Course: CSS Basics

Cascading and Priority [11/15]

When, in the previous task, we had set the background color for the rules using the truth class, one of the properties of the second paragraph was overriden:

p {
  padding: 10px;
  background-color: #dff0d8;
.truth {
  background-color: #aaddff;
styles for the second paragraph {
  padding: 10px;
  background-color: #dff0d8;
  background-color: #aaddff;

When several CSS rules with identical properties exist for a given element, the browser uses priority and specificity to choose among them. Slightly simplifying, we can say that:

  1. The highest priority has a CSS rule set by the style attribute.
  2. The next priority has the id selector.
  3. Then follows the class selector,
  4. Then goes the tag name selector.

In reality, a more complex mechanism is used to identify priorities and specificities. It is detailed in the upcoming "Inheriting and Cascading" course.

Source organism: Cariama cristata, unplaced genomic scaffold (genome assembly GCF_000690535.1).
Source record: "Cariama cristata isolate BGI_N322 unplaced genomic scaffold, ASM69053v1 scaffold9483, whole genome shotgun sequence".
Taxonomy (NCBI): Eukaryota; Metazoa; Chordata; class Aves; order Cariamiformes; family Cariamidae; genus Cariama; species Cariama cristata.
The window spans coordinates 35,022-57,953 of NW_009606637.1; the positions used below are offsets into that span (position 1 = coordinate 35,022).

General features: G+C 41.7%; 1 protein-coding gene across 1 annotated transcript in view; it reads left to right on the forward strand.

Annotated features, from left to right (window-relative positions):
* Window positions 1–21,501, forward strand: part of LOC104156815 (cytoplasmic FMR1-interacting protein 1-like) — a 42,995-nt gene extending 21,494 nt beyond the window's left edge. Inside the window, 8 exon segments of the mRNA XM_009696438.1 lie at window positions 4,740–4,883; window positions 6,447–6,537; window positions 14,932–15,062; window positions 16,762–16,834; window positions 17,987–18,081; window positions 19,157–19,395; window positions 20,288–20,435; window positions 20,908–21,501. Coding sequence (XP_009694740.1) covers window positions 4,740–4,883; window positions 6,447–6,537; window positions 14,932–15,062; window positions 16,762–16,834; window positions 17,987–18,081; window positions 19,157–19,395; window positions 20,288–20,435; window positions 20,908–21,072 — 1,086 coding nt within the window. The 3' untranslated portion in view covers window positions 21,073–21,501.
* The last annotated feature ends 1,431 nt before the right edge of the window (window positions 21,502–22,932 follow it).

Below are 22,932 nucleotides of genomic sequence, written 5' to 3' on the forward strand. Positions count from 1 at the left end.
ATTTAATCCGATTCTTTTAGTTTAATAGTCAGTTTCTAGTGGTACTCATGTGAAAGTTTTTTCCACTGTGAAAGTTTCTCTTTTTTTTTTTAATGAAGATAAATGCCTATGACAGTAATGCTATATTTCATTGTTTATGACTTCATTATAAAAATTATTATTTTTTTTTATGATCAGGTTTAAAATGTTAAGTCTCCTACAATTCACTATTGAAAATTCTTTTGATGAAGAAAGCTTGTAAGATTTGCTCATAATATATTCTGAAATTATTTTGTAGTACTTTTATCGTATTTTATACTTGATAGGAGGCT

Do it
<!DOCTYPE html> <html> <head> <meta charset="utf-8"> <title>Cascading and Priority</title> </head> <body> <h1>Cascading and Priority</h1> <p class="blue">Cascading is a very powerful mechanism.</p> <p class="green">A web developer who has learned the secrets of cascading becomes an enlightened master of web coding.</p> <p class="blue green">A web developer who is not seeking to understand cascading will stay an apprentice forever.</p> </body> </html>
p { padding: 10px; outline: 2px solid rgba(0, 0, 0, 0.1); } .green { background-color: #dff0d8; } .blue { background-color: #aaddff; }
HTML Academy

Now you have learned quite enough to solve a small puzzle. The HTML editor in the task has been locked. The first paragraph has been assigned the blueclass, the second paragraph - the green class, and the third paragraph has both classes, blue and green.

  1. Change the order of the CSS rules to make the background of the third paragraph green.

Please don't change values of the other properties or selectors. Just experiment with the order of CSS rules.

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